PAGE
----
from a perspective of faith in a God who created this world and
all that is in it. That doesn't mean teaching "Christian
business," but teaching future business leaders that Christian
values must under gird their future actions. In every field and
every academic discipline, Christian faculty will bring a profoundly
different approach and philosophy to the classroom than that found
in the secularized academy.
In a Christ-centered university, professors help students understand
how their Christian faith is integrated with academic disciplines
and professional vocations. The goal is to graduate young men
and women who enter the future with an enlarged sense of Christian
commitment as well as professional excellence.
If our churches are going to have the kind of leaders who are
equipped and prepared to confront our culture from the perspective
of a Christian worldview, then it is essential that they make
it clear that the academic institutions they support must meet
a higher standard than simply being "church-related."
They can and should expect Christian colleges and universities
at which all programs from the chapel to the classroom
to the residence hall to be "Christ-centered."
2. Denominations and boards of trust must reclaim responsibility
for the direction of their schools.
Trustees and denominational leadership bear a significant responsibility
in setting the direction and tone of the institutions for which
they have responsibility. Yet all too often, trustees and others
spend far more time discussing budgets and athletic programs than
determining if an institution's academic and campus programs are
In his article "Southern Baptists and Higher Education,"
Bob R. Agee cites the role of trustees in what he identifies as
"distinctively Christian" colleges and universities.
He observes: "In these institutions the trustees are chosen
from among the church constituency and are regularly reminded
that they are accountable to and responsible for the Christian
mission of the institution." He adds: "Trustees seek
to hire faculty and administrators who are committed to the core
values of the Christian community which sponsors the institution."
The most critical task of trustees is to protect and enhance
the "Christ-centered" mission of the institution. All
of a board's other responsibilities, even fiduciary, pale in comparison
to this key purpose. And it is important for a denomination, in
electing such trustees, to make clear this central responsibility.
When a board of trustees ceases to place the school's "Christ-centered"
mission at the heart of all its actions, the institution begins
its journey away from that mission.
3. Presidents must be elected who will set a vision for
The election of a president is the single trustee action that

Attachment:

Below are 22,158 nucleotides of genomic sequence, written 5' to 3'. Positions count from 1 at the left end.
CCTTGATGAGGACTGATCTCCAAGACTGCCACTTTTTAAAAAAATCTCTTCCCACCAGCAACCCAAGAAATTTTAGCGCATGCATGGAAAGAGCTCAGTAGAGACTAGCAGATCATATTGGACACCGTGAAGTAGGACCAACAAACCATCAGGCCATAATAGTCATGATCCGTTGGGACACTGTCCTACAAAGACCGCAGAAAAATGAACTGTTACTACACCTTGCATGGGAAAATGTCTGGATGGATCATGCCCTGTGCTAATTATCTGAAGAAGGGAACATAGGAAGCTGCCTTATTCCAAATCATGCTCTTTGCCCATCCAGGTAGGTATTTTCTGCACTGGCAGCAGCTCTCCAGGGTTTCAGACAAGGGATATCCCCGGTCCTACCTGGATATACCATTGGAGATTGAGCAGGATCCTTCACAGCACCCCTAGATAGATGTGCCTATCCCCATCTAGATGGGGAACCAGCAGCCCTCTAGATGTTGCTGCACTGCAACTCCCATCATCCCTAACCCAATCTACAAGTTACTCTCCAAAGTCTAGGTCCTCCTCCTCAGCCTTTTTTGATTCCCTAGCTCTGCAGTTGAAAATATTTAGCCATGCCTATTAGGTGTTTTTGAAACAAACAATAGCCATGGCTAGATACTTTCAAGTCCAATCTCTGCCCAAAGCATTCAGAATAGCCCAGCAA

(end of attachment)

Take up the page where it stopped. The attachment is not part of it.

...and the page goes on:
most clearly sets the direction of an institution. If a president
elevates the "Christ-centered" mission of the institution
and wisely manages with that purpose in mind, the institution
will remain faithful to that mission. On the other hand, the election
of a president who does not share a thoroughgoing commitment to
that "Christ-centered" mission is the most important
action toward abandonment of the mission and values which once
characterized the institution.
Almost without fail, institutions that have departed from a
"Christ-centered" mission have done so with the active
leadership of a president who seeks something else for the institution.
That alternative goal may be financial support of non-Christians
or nominal believers (whom the president may believe will not
be attracted by a "sectarian" institution), or the recruitment
of students who may not be attracted to the Christian lifestyle
required by the former mission, or it may even be a desire for
an enhanced reputation among the wider, secular academic community.
Whatever the reason, an energetic president who is determined
to shift an institution away from being a "Christian"
college to merely a "church-related" one can accomplish
that purpose in only a few years, unless he or she faces the active
opposition of an equally-determined board. That is why boards
must be vigilant in their role of electing presidents who share
their commitment to Christ-centered education, and equally vigilant
in working alongside that president to insure that the institution's
mission is faithfully implemented in hiring and other decisions
that impact the institution and its students.
4. Faculties must be taught to integrate faith and learning.
Faculties who view their respective disciplines through the
lens of a dynamic Christian faith are vital to the task of building
and developing a truly "Christ-centered" academic institution.
It is clear that secular institutions have fully understood
integrating their prevailing worldviews with their pedagogical